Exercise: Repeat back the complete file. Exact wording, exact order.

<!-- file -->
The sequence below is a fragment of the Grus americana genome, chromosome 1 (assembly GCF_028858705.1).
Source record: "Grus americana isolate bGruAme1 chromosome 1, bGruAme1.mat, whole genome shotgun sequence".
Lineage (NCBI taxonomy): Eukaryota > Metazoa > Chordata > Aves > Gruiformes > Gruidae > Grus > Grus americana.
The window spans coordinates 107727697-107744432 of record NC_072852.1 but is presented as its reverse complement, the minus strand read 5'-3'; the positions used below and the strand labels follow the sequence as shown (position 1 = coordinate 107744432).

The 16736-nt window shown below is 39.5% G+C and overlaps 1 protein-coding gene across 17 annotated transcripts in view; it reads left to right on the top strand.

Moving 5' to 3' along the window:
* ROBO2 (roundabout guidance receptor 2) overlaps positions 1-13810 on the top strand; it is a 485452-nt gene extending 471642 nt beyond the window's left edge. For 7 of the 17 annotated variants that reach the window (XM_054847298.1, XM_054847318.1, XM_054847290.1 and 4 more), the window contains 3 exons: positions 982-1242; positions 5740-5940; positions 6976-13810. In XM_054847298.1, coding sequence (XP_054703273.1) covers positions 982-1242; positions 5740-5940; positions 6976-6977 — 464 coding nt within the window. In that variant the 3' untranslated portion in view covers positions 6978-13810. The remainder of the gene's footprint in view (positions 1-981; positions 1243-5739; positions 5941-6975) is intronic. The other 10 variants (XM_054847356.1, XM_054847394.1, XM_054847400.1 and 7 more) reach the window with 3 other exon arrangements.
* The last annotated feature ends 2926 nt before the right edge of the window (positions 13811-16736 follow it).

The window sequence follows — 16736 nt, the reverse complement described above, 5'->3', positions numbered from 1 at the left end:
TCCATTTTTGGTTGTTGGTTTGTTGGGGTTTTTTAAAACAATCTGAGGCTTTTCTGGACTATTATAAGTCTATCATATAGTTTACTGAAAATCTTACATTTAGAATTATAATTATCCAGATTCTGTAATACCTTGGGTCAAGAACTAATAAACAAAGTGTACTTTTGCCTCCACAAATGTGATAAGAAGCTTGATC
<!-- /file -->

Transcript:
The sequence below is a fragment of the Grus americana genome, chromosome 1 (assembly GCF_028858705.1).
Source record: "Grus americana isolate bGruAme1 chromosome 1, bGruAme1.mat, whole genome shotgun sequence".
Lineage (NCBI taxonomy): Eukaryota > Metazoa > Chordata > Aves > Gruiformes > Gruidae > Grus > Grus americana.
The window spans coordinates 107727697-107744432 of record NC_072852.1 but is presented as its reverse complement, the minus strand read 5'-3'; the positions used below and the strand labels follow the sequence as shown (position 1 = coordinate 107744432).

The 16736-nt window shown below is 39.5% G+C and overlaps 1 protein-coding gene across 17 annotated transcripts in view; it reads left to right on the top strand.

Moving 5' to 3' along the window:
* ROBO2 (roundabout guidance receptor 2) overlaps positions 1-13810 on the top strand; it is a 485452-nt gene extending 471642 nt beyond the window's left edge. For 7 of the 17 annotated variants that reach the window (XM_054847298.1, XM_054847318.1, XM_054847290.1 and 4 more), the window contains 3 exons: positions 982-1242; positions 5740-5940; positions 6976-13810. In XM_054847298.1, coding sequence (XP_054703273.1) covers positions 982-1242; positions 5740-5940; positions 6976-6977 — 464 coding nt within the window. In that variant the 3' untranslated portion in view covers positions 6978-13810. The remainder of the gene's footprint in view (positions 1-981; positions 1243-5739; positions 5941-6975) is intronic. The other 10 variants (XM_054847356.1, XM_054847394.1, XM_054847400.1 and 7 more) reach the window with 3 other exon arrangements.
* The last annotated feature ends 2926 nt before the right edge of the window (positions 13811-16736 follow it).

The window sequence follows — 16736 nt, the reverse complement described above, 5'->3', positions numbered from 1 at the left end:
TCCATTTTTGGTTGTTGGTTTGTTGGGGTTTTTTAAAACAATCTGAGGCTTTTCTGGACTATTATAAGTCTATCATATAGTTTACTGAAAATCTTACATTTAGAATTATAATTATCCAGATTCTGTAATACCTTGGGTCAAGAACTAATAAACAAAGTGTACTTTTGCCTCCACAAATGTGATAAGAAGCTTGATC